Upgrading to Wireless N on a Budget

So you want to upgrade your Wi-Fi network to 802.11n (or Wireless N, as we’ll call it) to get better performance and range in the office, but you’re afraid you’ll have to spend hundreds of dollars? Don’t be.

True, when we priced some brand-name combos — an 802.11n wireless router, a PC Card to upgrade a notebook, and a PCI adapter for a desktop — that meet the current Draft 2.0 spec of the IEEE’s ubiquitous-but-still-unratified standard, we found it easy to spend $220 or more. But if you find the right deals, you can upgrade for about $100.

We’re going to Buy.com to discover two sets of Wireless N networking gear that you can pick up for just over or under $100. We’ll see what the differences are between these and more pricey products, and what we’ll sacrifice to save money. Plus we’ll note a few tips and tricks to consider when making the upgrade to Wireless N. Let’s get started!

The TRENDnet $93 Bundle

The cheapest set of Wireless N gear I found when scouring the net is a product line from TRENDnet that includes the following:

Adding these three products to a Buy.com shopping cart brings the total to $93 with free standard shipping, yet the gear wears the same 802.11n Draft 2.0 certification and touts the same maximum data rate of 300Mbps as more famous-name hardware.

The no-thrills router offers the usual features, such as four wired 10/100Mbps ports, a NAT and SPI (stateful packet inspection) firewall, WEP and WPA/WPA2 security support, and network filtering. Like other Wireless N products, it uses smart MIMO antenna technology, but relies on two antennas instead of the three that more expensive products use.

The Zonet $116 Bundle

The next-lowest-priced Wireless N bundle we found is by Zonet. It’s made up of:

Using Buy.com again, this order comes to about $116, which includes $7 for shipping on the router sold by a reseller partner. Picking this bundle over higher-priced, more full-featured, products could save you more than $100. We’ll see if it’s worth it.

As with the TRENDnet router, Zonet gives its Draft-N router a maximum data rate of 300Mbps with two MIMO antennas. However, it also supports multiple wireless modes: AP, Station-Infrastructure, Wireless Bridge, and Universal Repeater. Plus it offers quality of service (QoS) to better control Internet bandwidth.

What You’re Giving Up

By now you may be be wondering what the catch is. Well, due to having the one fewer antenna and a maximum data rate of 100Mbps for the wired Ethernet connections, you’ll see lower file transfer speeds compared to the routers that sport three antennas and Gigabit Ethernet (1,000 Mbps).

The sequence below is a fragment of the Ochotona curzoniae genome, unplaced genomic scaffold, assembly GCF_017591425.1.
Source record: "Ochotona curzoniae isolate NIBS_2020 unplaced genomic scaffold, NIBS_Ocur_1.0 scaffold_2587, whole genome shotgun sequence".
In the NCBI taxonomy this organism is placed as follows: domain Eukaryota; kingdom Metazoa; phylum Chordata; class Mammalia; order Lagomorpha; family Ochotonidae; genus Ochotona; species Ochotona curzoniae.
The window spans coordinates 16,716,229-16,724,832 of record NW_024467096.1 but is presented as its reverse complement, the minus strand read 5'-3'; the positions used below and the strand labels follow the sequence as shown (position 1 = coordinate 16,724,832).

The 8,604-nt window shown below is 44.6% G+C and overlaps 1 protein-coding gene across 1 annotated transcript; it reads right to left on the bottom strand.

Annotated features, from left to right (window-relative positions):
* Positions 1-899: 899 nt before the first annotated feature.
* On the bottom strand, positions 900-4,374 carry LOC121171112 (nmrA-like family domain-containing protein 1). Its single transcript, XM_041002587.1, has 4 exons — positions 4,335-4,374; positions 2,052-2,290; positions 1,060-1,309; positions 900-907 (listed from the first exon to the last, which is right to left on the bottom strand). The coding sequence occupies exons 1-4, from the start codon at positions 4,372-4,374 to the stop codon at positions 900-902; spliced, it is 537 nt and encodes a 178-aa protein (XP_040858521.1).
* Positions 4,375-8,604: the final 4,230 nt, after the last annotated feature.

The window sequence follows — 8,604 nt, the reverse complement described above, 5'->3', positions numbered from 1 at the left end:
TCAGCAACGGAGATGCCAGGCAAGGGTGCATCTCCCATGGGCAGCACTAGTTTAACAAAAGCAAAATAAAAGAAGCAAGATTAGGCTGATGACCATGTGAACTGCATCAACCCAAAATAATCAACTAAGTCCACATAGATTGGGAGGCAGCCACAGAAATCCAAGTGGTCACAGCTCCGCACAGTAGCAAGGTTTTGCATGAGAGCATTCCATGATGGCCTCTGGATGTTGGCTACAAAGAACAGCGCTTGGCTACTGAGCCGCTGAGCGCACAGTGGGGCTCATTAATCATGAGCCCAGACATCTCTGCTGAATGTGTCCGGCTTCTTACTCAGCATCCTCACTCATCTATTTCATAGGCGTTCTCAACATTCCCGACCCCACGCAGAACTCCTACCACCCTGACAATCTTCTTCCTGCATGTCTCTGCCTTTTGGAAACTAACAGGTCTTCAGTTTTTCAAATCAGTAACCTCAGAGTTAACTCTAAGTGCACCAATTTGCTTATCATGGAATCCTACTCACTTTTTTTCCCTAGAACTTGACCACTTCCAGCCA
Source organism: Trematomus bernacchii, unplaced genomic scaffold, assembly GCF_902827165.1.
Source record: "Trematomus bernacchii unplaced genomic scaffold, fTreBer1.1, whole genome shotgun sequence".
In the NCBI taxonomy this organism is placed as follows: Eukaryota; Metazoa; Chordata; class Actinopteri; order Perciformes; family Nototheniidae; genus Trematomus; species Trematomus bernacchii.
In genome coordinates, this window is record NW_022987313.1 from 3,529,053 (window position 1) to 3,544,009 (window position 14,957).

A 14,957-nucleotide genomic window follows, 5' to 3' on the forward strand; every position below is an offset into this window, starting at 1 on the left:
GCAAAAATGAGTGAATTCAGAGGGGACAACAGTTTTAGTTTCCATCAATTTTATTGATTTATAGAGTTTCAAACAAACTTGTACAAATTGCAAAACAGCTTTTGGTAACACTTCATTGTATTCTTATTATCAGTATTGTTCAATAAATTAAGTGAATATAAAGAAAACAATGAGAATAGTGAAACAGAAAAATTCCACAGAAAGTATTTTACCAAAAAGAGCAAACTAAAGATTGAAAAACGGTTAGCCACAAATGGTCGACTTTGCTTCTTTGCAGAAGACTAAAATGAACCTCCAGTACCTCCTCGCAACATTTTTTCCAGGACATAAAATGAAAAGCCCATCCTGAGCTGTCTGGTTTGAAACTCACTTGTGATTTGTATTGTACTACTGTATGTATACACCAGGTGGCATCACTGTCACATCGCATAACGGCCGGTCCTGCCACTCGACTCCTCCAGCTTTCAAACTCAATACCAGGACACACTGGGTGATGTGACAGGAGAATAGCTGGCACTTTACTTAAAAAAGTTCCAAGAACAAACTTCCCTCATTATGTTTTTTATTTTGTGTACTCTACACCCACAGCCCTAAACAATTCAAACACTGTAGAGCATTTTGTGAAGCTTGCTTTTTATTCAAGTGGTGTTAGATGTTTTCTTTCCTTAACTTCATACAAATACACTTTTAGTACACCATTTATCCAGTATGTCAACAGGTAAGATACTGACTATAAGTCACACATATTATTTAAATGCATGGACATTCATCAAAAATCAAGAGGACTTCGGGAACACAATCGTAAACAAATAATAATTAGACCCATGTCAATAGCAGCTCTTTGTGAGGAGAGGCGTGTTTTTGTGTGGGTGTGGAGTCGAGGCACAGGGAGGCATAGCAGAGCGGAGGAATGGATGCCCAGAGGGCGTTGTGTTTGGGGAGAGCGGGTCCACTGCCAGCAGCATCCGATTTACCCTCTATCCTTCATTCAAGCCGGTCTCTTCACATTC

These value-priced, two-antenna routers can give you maximum wireless throughput of about 70 to 80 megabits per second (in 40MHz mode), whereas more expensive models manage from 85Mbps to 120Mbps. In terms of real-world throughput, however, you’ll likely see only a 10- to 20-percent increase when using the default 20 MHz mode. Depending upon the performance of the particular model you pick out, going with a higher-priced router may not give you enough additional speed to justify its price difference.

There’s a much bigger difference in routers when talking about wired-to-wired connections. Lower-priced routers like the Zonet and TRENDnet hit the wall at 100Mbps maximum, while routers with Gigabit Ethernet support up to 1,000Mbps. Though you won’t really see a full tenfold increase, a router with Gigabit Ethernet will certainly provide much faster file transfers among wired computers. Remember, however, that you’ll need to upgrade your PCs with Gigabit Ethernet cards as well.

In addition to performance, there may be differences in feature sets. Some of the more ritzy routers, for example, may include a USB 2.0 port to attach and give network users access to an external hard drive. Additionally, they have better QoS features to better support demanding, high-bandwidth voice and video applications. You might also find other miscellaneous enhancements, such as a separate guest SSID.

(Please Continue to Page 2 for more information on Wireless-N Tips and Considerations)

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